Umbra Institute Art History Professor Dr. Adrian Hoch’s paper on a Florentine tabernacle was published in “Mitteilungen des Kunsthistorischen Institutes in Florenz,” one of the oldest and most prestigious art-historical journals in the world.
Drawing from previously unpublished documents from the early seventeenth and eighteenth centuries, “New notices from the Florentine Baroque on the Trecento Chiarito Tabernacle” treats of a fourteenth-century tabernacle in Florence, which depicts the food-related Eucharistic visions of a beato called Blessed Chiarito del Voglia. The tabernacle is currently displayed in an exhibition on Giotto and early fourteenth-century Florentine paintings at the Getty Center Los Angeles, where Hoch worked and studied in 1985.
When Hoch learned two years ago that her article would be published, she was “thrilled,” she told the Umbra Institute. “I am quite honored to have my work appear in their journal.”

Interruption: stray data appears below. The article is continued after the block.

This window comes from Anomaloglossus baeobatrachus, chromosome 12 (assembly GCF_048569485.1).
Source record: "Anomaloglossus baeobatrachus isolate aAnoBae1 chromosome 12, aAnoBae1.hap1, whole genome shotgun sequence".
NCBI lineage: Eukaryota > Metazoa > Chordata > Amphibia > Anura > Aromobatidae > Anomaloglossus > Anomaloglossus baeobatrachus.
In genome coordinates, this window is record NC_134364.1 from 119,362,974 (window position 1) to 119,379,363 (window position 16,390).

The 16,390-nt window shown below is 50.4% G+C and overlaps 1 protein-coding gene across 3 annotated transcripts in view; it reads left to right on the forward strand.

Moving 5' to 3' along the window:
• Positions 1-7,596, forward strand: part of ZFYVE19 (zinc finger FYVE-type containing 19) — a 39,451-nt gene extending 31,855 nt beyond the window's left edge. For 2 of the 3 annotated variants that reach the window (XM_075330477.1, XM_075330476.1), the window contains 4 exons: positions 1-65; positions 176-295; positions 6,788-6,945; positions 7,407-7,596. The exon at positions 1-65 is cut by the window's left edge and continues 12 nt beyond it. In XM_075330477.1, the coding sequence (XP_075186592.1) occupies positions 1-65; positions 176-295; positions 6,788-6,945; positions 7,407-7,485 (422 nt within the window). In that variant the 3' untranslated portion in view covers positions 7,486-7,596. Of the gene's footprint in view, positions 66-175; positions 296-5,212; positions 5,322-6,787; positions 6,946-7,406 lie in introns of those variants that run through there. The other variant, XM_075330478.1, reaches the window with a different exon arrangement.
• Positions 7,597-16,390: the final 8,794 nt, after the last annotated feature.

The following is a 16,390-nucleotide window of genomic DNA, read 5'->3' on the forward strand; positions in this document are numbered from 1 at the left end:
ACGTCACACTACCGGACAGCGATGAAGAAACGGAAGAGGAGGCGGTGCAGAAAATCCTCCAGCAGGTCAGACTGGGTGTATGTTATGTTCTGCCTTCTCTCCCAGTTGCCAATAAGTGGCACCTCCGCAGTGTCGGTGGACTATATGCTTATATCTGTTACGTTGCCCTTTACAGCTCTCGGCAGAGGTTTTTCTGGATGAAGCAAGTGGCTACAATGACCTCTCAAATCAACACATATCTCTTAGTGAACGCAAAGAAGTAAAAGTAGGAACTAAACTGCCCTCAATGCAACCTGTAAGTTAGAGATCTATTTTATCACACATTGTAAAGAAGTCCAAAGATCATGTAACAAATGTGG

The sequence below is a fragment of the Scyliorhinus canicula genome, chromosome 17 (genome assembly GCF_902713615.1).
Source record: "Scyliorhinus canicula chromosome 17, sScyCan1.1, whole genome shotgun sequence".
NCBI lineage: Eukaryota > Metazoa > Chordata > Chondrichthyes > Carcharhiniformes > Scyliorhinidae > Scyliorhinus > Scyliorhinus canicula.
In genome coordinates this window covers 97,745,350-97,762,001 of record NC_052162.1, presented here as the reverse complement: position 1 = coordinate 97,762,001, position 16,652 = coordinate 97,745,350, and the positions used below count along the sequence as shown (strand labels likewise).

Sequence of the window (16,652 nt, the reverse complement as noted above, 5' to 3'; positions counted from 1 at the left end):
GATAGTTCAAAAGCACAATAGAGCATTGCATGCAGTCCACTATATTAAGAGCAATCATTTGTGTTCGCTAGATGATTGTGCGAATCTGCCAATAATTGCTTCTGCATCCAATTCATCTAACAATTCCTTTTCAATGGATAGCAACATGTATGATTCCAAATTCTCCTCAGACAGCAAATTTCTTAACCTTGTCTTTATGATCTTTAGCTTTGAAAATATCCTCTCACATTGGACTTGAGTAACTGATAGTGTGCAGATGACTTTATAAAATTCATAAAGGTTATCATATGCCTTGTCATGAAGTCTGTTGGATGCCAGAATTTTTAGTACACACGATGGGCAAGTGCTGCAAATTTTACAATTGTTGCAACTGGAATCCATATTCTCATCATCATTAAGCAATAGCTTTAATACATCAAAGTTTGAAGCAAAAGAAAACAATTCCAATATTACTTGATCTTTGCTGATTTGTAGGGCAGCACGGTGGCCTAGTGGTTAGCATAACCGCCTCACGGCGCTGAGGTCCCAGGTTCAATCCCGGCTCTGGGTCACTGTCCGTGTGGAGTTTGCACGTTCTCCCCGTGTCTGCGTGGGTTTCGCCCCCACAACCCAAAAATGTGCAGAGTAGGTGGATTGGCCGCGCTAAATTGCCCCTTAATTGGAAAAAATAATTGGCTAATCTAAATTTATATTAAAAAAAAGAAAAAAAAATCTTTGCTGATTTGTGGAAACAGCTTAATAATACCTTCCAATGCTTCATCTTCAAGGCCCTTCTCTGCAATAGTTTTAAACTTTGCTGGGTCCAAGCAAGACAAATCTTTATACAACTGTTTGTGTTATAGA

Hoch has been publishing her work for more than 30 years. This summer, she is working on two more pieces to publish in the future.
“Dr. Hoch aims in particular to publish articles which, in addition to making a contribution to a specialized area of knowledge, will be likely to have notable impact on wider critical debate in her field,” said Anna Girolimetti, resident director and director of administrative affairs at Umbra. “In doing so, the Umbra Institute would like to extend its sincere thanks to Professor Hoch for her effortless publishing contribution.”
Also a visiting professor at NYU in her home city, Florence, Hoch has taught art history classes at the Umbra Institute since fall 2008. Next semester, she will teach Survey of Italian Renaissance and Mannerist Art and Special Topics: Leonardo da Vinci.